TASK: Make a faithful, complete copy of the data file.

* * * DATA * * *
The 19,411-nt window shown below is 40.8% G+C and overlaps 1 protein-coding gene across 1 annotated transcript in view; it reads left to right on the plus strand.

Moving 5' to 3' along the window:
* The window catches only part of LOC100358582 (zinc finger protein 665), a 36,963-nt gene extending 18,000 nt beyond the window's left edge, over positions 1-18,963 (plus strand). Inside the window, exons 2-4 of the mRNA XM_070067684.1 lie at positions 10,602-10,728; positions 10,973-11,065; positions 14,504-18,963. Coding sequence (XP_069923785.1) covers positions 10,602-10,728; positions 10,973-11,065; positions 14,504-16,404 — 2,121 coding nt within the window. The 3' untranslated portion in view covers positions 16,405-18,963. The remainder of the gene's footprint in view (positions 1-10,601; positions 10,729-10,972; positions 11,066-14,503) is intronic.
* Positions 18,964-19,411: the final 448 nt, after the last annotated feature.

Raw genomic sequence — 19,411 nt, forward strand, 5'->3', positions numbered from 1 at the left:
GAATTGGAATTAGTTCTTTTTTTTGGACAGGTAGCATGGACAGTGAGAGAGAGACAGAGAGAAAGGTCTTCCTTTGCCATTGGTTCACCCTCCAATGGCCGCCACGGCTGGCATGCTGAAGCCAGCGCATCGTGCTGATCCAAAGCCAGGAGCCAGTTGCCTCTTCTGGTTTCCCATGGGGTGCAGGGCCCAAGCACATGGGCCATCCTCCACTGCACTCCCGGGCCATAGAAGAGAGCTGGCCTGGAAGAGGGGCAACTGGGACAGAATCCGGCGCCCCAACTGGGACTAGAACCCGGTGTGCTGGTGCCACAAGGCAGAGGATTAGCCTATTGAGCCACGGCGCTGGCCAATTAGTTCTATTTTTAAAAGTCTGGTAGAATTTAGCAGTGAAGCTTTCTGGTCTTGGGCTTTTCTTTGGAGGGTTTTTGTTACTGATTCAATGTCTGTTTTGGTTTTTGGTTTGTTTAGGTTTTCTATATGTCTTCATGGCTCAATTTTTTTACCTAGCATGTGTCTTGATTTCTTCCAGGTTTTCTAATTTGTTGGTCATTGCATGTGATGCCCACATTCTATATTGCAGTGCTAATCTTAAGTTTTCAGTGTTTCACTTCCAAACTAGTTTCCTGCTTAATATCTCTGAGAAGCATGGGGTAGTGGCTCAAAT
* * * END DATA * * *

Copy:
The 19,411-nt window shown below is 40.8% G+C and overlaps 1 protein-coding gene across 1 annotated transcript in view; it reads left to right on the plus strand.

Moving 5' to 3' along the window:
* The window catches only part of LOC100358582 (zinc finger protein 665), a 36,963-nt gene extending 18,000 nt beyond the window's left edge, over positions 1-18,963 (plus strand). Inside the window, exons 2-4 of the mRNA XM_070067684.1 lie at positions 10,602-10,728; positions 10,973-11,065; positions 14,504-18,963. Coding sequence (XP_069923785.1) covers positions 10,602-10,728; positions 10,973-11,065; positions 14,504-16,404 — 2,121 coding nt within the window. The 3' untranslated portion in view covers positions 16,405-18,963. The remainder of the gene's footprint in view (positions 1-10,601; positions 10,729-10,972; positions 11,066-14,503) is intronic.
* Positions 18,964-19,411: the final 448 nt, after the last annotated feature.

Raw genomic sequence — 19,411 nt, forward strand, 5'->3', positions numbered from 1 at the left:
GAATTGGAATTAGTTCTTTTTTTTGGACAGGTAGCATGGACAGTGAGAGAGAGACAGAGAGAAAGGTCTTCCTTTGCCATTGGTTCACCCTCCAATGGCCGCCACGGCTGGCATGCTGAAGCCAGCGCATCGTGCTGATCCAAAGCCAGGAGCCAGTTGCCTCTTCTGGTTTCCCATGGGGTGCAGGGCCCAAGCACATGGGCCATCCTCCACTGCACTCCCGGGCCATAGAAGAGAGCTGGCCTGGAAGAGGGGCAACTGGGACAGAATCCGGCGCCCCAACTGGGACTAGAACCCGGTGTGCTGGTGCCACAAGGCAGAGGATTAGCCTATTGAGCCACGGCGCTGGCCAATTAGTTCTATTTTTAAAAGTCTGGTAGAATTTAGCAGTGAAGCTTTCTGGTCTTGGGCTTTTCTTTGGAGGGTTTTTGTTACTGATTCAATGTCTGTTTTGGTTTTTGGTTTGTTTAGGTTTTCTATATGTCTTCATGGCTCAATTTTTTTACCTAGCATGTGTCTTGATTTCTTCCAGGTTTTCTAATTTGTTGGTCATTGCATGTGATGCCCACATTCTATATTGCAGTGCTAATCTTAAGTTTTCAGTGTTTCACTTCCAAACTAGTTTCCTGCTTAATATCTCTGAGAAGCATGGGGTAGTGGCTCAAAT